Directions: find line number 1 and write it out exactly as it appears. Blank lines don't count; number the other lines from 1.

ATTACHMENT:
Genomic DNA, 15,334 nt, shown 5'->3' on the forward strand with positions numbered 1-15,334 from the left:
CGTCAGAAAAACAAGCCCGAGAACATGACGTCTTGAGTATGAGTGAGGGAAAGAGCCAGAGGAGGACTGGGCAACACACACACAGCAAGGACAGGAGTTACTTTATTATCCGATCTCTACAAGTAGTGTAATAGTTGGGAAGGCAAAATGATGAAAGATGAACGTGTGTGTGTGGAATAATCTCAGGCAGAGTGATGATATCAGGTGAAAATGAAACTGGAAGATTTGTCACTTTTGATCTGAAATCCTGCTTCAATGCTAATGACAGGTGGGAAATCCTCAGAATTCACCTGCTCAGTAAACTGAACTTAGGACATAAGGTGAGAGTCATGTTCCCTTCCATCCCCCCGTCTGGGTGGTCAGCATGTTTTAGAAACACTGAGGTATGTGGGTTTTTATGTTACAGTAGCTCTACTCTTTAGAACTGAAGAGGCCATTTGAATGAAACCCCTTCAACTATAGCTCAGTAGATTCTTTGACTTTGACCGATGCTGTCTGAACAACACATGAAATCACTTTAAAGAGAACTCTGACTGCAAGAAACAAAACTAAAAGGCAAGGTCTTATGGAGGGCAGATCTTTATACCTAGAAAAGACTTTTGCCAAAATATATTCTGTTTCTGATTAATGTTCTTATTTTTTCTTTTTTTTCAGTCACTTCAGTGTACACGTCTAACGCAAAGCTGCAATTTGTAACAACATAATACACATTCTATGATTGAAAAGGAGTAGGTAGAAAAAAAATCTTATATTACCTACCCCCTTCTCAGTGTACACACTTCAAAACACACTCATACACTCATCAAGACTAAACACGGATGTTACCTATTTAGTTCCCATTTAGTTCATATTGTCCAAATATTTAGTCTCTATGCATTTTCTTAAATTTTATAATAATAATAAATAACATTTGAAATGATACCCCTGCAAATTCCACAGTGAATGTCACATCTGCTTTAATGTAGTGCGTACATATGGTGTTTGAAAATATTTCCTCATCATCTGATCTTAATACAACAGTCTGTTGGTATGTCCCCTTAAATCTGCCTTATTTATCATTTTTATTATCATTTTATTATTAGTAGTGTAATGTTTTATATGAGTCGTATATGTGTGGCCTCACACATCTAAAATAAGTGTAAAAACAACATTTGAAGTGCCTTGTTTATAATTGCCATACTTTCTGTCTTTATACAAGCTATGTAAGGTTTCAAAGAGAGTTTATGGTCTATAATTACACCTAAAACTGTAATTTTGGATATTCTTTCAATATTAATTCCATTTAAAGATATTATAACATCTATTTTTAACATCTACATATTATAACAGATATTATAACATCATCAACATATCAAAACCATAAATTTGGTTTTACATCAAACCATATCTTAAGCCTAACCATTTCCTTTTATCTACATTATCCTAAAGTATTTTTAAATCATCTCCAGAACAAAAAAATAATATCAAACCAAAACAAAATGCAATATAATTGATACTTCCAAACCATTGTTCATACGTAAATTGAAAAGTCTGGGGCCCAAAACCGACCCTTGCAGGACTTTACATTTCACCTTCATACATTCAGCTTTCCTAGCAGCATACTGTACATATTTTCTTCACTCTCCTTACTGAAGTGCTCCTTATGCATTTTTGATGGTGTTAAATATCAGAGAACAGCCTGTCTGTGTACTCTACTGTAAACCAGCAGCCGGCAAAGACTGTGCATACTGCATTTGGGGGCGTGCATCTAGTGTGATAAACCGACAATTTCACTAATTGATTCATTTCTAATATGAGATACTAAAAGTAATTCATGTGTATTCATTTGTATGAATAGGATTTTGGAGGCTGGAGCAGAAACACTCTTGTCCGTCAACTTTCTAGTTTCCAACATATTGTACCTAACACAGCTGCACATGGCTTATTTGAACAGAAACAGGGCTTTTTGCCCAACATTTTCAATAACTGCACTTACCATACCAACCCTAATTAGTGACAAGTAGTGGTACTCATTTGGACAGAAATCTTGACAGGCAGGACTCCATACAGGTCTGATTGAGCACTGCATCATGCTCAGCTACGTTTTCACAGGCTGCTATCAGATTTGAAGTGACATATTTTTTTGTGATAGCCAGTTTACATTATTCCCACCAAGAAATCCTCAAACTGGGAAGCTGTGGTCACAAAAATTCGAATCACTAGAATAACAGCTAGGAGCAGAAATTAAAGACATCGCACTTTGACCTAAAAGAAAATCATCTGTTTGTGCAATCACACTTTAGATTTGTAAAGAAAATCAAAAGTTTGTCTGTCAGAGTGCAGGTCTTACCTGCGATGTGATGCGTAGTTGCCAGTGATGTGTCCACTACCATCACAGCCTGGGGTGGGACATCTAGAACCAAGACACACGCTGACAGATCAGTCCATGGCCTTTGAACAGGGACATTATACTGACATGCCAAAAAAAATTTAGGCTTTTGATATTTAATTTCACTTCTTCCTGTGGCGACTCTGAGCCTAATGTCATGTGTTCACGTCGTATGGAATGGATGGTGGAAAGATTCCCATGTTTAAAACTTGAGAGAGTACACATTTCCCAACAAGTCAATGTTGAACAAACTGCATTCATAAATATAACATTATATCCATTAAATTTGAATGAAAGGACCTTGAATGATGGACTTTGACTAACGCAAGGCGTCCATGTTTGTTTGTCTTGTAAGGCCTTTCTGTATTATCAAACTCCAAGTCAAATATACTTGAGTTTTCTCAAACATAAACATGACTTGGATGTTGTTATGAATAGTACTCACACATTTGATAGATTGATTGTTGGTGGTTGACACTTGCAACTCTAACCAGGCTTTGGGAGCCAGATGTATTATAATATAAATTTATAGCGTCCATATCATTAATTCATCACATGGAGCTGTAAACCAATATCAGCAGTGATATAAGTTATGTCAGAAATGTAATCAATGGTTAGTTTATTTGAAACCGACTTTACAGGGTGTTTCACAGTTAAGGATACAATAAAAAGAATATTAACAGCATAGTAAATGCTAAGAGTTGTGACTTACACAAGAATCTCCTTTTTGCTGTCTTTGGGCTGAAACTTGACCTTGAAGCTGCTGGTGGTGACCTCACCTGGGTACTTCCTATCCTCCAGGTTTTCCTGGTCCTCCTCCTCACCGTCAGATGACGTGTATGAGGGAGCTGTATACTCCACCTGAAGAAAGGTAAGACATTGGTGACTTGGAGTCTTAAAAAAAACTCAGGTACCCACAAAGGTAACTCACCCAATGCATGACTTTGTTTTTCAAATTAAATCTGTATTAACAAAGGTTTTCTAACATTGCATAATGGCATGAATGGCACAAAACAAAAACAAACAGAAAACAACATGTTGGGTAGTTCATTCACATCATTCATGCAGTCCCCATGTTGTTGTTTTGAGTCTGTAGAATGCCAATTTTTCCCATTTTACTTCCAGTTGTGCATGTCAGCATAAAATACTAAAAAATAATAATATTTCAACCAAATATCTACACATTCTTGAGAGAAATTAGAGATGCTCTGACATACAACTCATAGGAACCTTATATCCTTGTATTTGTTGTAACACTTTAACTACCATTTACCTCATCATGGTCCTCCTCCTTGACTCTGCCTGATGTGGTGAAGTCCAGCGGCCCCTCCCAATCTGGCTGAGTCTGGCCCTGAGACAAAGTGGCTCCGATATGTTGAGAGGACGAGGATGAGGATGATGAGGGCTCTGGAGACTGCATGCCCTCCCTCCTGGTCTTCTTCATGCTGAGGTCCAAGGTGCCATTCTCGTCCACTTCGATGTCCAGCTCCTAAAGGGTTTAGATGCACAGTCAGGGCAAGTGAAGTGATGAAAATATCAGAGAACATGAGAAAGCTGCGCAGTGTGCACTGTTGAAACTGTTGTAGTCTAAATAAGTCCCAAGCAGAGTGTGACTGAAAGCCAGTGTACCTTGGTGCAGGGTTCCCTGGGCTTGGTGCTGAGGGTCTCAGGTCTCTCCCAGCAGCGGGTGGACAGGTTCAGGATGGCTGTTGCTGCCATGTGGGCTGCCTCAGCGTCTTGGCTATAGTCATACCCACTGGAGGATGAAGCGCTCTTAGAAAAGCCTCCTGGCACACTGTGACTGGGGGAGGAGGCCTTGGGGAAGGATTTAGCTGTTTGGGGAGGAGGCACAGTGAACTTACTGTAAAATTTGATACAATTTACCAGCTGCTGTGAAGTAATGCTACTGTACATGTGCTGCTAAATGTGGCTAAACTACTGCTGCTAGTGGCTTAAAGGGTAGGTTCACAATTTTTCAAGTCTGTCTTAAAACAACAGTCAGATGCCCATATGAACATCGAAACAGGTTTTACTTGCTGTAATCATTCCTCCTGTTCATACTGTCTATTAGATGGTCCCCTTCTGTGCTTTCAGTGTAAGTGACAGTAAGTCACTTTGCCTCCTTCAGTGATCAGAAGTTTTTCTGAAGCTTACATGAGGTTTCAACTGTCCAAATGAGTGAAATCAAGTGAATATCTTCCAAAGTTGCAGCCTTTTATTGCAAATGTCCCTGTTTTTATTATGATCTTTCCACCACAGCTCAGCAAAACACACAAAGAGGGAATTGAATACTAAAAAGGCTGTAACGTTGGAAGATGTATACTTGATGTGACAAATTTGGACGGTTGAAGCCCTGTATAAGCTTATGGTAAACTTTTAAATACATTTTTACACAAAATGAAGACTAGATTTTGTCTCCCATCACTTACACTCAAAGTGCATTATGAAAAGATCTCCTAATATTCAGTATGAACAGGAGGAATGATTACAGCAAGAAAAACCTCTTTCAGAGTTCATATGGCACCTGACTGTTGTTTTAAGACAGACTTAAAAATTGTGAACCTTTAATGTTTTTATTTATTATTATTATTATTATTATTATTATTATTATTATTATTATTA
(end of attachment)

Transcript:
Genomic DNA, 15,334 nt, shown 5'->3' on the forward strand with positions numbered 1-15,334 from the left: